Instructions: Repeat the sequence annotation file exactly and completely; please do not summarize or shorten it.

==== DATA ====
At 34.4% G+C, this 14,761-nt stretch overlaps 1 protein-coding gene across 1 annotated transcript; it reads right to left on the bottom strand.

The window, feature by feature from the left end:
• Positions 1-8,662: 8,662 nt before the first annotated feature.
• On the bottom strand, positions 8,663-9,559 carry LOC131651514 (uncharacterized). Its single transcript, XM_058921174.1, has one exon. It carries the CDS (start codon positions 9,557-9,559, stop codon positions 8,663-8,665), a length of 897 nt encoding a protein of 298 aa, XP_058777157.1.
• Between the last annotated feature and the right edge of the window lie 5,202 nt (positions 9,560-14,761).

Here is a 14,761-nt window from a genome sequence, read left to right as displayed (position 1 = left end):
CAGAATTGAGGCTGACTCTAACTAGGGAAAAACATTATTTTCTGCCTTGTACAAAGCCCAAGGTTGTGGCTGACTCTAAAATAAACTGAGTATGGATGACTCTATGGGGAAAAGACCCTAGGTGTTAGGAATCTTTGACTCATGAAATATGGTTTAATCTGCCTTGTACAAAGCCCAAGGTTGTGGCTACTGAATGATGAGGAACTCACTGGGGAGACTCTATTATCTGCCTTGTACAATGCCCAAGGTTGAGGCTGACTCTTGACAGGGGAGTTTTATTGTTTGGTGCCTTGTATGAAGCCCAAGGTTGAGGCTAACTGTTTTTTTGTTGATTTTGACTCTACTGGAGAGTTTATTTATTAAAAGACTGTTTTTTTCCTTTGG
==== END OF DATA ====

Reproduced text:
At 34.4% G+C, this 14,761-nt stretch overlaps 1 protein-coding gene across 1 annotated transcript; it reads right to left on the bottom strand.

The window, feature by feature from the left end:
• Positions 1-8,662: 8,662 nt before the first annotated feature.
• On the bottom strand, positions 8,663-9,559 carry LOC131651514 (uncharacterized). Its single transcript, XM_058921174.1, has one exon. It carries the CDS (start codon positions 9,557-9,559, stop codon positions 8,663-8,665), a length of 897 nt encoding a protein of 298 aa, XP_058777157.1.
• Between the last annotated feature and the right edge of the window lie 5,202 nt (positions 9,560-14,761).

Here is a 14,761-nt window from a genome sequence, read left to right as displayed (position 1 = left end):
CAGAATTGAGGCTGACTCTAACTAGGGAAAAACATTATTTTCTGCCTTGTACAAAGCCCAAGGTTGTGGCTGACTCTAAAATAAACTGAGTATGGATGACTCTATGGGGAAAAGACCCTAGGTGTTAGGAATCTTTGACTCATGAAATATGGTTTAATCTGCCTTGTACAAAGCCCAAGGTTGTGGCTACTGAATGATGAGGAACTCACTGGGGAGACTCTATTATCTGCCTTGTACAATGCCCAAGGTTGAGGCTGACTCTTGACAGGGGAGTTTTATTGTTTGGTGCCTTGTATGAAGCCCAAGGTTGAGGCTAACTGTTTTTTTGTTGATTTTGACTCTACTGGAGAGTTTATTTATTAAAAGACTGTTTTTTTCCTTTGG